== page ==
Wife and I have had a few interesting conversations about pork chops this week.
Not pork chops in general, but a specific set of port chops in our fridge.
Wife thawed these chops on Friday to try a new Asian pork recipe she found in one of her Southern Living cookbooks.
But by the time Friday night rolled around, a big home-cooked meal just wasn’t in the cards, so I called an audible and we let the kids enjoy some Chef Boyardee and ordered Chinese after they were in bed.
(Somewhat ironically, our standard Chinese takeout dish is Roast Pork with Mixed Vegetables.)
“We’ll cook the pork chops tomorrow night,” I told my bride.
Saturday worked out similarly, with neither of us in the mood for a big meal since we worked in the yard all day and Wife pulled birthday party duty with Son.
We eat with my parents on Sunday nights, so we deferred the pork chops until Monday.
“They’ll be fine,” I told Wife, trying to sell her on the fact that the soy sauce marinade would buy us some extra time.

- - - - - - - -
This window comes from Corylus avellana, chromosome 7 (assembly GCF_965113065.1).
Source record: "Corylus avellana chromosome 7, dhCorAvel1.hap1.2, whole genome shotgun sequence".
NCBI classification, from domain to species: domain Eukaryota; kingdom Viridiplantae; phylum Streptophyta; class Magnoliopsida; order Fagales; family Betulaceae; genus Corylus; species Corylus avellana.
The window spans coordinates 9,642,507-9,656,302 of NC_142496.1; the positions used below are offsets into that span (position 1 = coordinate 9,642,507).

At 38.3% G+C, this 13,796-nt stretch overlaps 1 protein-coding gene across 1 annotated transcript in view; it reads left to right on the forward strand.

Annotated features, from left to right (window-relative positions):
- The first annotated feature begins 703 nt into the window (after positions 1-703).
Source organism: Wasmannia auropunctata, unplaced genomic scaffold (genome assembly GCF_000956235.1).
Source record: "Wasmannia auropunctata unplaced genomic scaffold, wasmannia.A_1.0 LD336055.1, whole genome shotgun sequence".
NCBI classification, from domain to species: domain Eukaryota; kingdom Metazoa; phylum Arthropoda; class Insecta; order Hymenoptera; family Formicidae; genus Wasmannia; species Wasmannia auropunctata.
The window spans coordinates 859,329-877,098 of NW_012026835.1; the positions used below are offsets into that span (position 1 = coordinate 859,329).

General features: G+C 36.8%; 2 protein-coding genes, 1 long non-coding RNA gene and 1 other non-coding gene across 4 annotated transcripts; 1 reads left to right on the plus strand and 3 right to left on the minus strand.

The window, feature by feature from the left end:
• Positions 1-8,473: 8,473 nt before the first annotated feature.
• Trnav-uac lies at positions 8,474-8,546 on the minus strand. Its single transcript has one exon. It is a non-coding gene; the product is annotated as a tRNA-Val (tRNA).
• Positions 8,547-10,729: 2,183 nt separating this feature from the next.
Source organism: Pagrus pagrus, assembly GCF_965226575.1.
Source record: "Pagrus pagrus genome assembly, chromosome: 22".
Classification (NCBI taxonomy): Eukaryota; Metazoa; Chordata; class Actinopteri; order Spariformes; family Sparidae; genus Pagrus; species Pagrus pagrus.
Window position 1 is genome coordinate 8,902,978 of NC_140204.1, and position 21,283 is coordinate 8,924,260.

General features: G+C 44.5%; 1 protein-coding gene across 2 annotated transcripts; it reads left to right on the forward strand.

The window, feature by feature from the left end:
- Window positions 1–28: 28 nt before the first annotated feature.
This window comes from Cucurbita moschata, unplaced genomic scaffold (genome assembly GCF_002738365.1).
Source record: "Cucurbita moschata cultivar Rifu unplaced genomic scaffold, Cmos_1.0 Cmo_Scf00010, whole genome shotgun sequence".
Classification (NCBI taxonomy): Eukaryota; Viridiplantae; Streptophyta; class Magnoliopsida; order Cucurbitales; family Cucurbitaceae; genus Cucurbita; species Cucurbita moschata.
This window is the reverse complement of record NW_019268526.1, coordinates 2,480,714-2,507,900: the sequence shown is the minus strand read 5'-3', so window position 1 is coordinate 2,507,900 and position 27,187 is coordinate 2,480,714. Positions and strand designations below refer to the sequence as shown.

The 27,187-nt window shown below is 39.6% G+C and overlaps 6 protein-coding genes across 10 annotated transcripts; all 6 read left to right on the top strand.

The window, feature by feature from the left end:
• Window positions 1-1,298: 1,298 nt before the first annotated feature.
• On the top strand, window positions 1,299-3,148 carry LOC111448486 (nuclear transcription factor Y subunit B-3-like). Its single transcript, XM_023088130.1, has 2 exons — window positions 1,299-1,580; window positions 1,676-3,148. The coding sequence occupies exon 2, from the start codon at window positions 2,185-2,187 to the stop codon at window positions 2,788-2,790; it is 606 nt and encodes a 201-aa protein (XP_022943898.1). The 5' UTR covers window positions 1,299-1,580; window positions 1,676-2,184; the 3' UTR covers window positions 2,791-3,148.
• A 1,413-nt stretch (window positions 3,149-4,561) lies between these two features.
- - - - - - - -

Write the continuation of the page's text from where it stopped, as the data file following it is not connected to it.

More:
On Monday, we got an offer to go to my mother-in-law’s house for kielbasa and cabbage. And when kielbasa is in play, everything else fades into the background. I love the stuff.
To put it more clearly, you can take my kielbasa when you pry it from my cold, dead hand.
(Let’s see what kind of search results that little phrase yields.)
Last night I had school, so we didn’t make plans to eat together as a family. The pork chops got dissed again, but with definite plans to cook them tonight.
“You really think they’ll be okay to eat?” asked the Wife.
“I don’t know,” I told her.
We erred on the side of caution and ditched the pork chops today. Sorry, pig.
Wife whipped up some sausage manicotti instead. I think that was the right call.
But just out of curiosity, would you have eaten pork chops that had been in the fridge five days? Where do you draw the line when it comes to possibly-rancid, possibly-not meat? How old is too old?